What we think was the final crux seemed a little intimidating and unnecessary as I was able to pass it on the left, still not sure if it was but we continued and followed a logical line of weakness round the left of the spur to 50m below the snow saddle. We had passed some shaded bivi spots but had spied a ledge a short rap down facing Chamonix and the setting sun. This was the spot for us! Finally we were building some anchors and cleared our ledges to slump down and eat our gourmet dinner of knacks, ravioli/tortellini and of course, Carrefours’ finest ruby port.
The sun set, the night air was still, and we marvelled at our position atop of this huge wall. Neither of us had ever slept mid way up a route before and it was amazing. As we were seeing who could see our headlamps from town, a thunderous rumble echoed though the silence and we thrust ourselves towards the back wall under cover, chilled to the bones with eyes flared wide open. It must have been an avalanche, maybe down the Col du Plan but we couldn’t see to be sure, all we thought was that thank *%$# that didn’t come our way. Draining the last of the port we climbed into our sleeping bags for a bearable sleep. Conditions were mild, beds as comfy as they could be, and the stars shone brightly but I never sleep too well at altitude, waking up every now and then surprised to be perched on a ledge.
Joel woke me at 5am(!?!?grumble grumble) eager to get moving after his bad nights sleep. We drank coffee and gagged at the sight of the water that we had melted the night before, full of grit, pasta and lichen. Mmmmm! Drinking it was only recommended through pursed lips and clenched teeth!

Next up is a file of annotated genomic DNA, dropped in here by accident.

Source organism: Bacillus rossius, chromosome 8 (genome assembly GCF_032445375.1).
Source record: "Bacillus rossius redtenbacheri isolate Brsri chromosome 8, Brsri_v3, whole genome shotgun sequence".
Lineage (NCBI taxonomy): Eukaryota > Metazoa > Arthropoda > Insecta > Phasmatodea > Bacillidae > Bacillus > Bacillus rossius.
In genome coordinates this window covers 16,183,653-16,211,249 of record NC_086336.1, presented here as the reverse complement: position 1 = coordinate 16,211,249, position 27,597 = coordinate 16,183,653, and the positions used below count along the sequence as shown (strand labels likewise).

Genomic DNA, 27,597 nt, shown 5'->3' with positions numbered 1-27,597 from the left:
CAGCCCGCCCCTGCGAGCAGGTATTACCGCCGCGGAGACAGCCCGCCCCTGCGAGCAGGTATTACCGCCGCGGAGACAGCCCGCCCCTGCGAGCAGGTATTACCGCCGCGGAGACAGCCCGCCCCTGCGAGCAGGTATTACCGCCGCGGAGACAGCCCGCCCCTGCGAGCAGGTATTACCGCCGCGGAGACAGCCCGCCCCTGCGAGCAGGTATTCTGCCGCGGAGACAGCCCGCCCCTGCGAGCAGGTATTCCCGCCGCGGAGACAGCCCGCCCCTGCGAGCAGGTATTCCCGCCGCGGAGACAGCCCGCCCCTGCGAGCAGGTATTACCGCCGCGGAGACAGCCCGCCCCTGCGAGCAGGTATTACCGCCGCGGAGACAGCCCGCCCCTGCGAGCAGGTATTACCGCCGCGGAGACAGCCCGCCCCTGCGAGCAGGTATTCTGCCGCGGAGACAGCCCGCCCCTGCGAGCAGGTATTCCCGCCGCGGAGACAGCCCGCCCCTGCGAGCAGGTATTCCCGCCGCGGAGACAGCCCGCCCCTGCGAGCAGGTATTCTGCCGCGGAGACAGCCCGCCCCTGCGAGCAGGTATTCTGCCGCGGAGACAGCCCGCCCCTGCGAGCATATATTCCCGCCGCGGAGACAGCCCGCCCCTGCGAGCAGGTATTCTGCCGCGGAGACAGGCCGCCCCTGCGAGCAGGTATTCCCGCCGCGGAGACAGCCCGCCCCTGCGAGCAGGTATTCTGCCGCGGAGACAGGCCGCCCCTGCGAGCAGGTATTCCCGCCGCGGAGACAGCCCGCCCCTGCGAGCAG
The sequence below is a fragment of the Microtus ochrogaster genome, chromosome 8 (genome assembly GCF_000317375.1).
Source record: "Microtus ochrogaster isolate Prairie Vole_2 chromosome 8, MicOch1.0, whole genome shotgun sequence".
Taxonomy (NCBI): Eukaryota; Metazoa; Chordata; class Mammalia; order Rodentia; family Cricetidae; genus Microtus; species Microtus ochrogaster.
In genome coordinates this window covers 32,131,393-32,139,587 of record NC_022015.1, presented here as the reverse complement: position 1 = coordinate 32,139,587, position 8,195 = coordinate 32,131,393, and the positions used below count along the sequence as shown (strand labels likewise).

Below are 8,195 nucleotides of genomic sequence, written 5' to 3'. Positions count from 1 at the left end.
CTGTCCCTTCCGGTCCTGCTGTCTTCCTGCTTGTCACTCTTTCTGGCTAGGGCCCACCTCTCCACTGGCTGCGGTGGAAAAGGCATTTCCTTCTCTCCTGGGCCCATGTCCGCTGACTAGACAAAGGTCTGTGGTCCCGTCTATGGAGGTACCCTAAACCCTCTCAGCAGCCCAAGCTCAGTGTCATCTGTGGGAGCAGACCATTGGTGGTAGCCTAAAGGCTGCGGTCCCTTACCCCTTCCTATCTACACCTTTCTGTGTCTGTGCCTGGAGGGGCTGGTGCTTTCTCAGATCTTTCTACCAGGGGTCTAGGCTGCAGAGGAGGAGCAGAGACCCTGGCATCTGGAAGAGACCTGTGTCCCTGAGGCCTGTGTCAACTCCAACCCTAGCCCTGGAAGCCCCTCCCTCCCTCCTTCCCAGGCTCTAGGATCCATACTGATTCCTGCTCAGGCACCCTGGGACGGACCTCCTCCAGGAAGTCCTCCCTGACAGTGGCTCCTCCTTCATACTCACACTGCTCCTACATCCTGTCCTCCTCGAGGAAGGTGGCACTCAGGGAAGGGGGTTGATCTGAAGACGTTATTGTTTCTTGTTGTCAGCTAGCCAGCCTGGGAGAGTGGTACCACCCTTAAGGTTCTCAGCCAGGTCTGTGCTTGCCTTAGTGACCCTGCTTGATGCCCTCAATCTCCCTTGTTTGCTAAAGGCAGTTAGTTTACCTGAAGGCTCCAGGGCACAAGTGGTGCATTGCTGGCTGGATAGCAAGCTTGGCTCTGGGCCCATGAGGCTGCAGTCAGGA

The initial snow slopes had a deep boot pack in and Joel lead up to the really exposed saddle that joins up with the final rock buttress and summit slopes. Tentatively he lead the way over the unprotectable ridge then I swung in to lead the ice. Sustained slopes at 50-60 degrees burned our calves and after taking too many gulps of our foul water decided to make a fresh batch given that we had it in good conditions with plenty of time. Refreshed, I carried on up through the sections at 80 degrees that was getting a little watery in the heat of the morning sun, but still took a few screws and gear in the rock wall beside, allowing us to move together. The winter training held me in good stead and this section didn’t pose any problems. It was an amazing way to finish off climbing our first big north face line- ice climbing in the sun! I made it over to the midi arete plateau and bought Joel up. Exhausted from the calve burning finale and both feeling the altitude he dropped his axes flung himself on to me. Maybe I looked irresistible in the morning sun? But I think it was because we were both so chuffed to have climbed such a varied and sustained classic route. All that was left was the 30 min hoof up the midi arete to top us off.
Beaming all the way back to town we dropped into Cafe Bluebird for a royal breakfast of sausage sandwiches and orangina.
An amazing trip and an absolute must for those that ever get the opportunity! Cheers Joel for rocking climb shoes instead of ski boots for once!
7 cams(0.75-3, some doubled)
x2 sets of nuts
yellow and blue hexes
x4 ice screws
x8 quick draws (4 extendable, 4 regular)
x6 double slings
about 8 screwgates
two technical axes
Although some reports suggest a fairly light rack, we weren’t trying to be heroes, and found that the flexibility of doubling up meant we could move together with less changes when we wanted. A few screws are definitely worth carrying for the upper slopes if icy.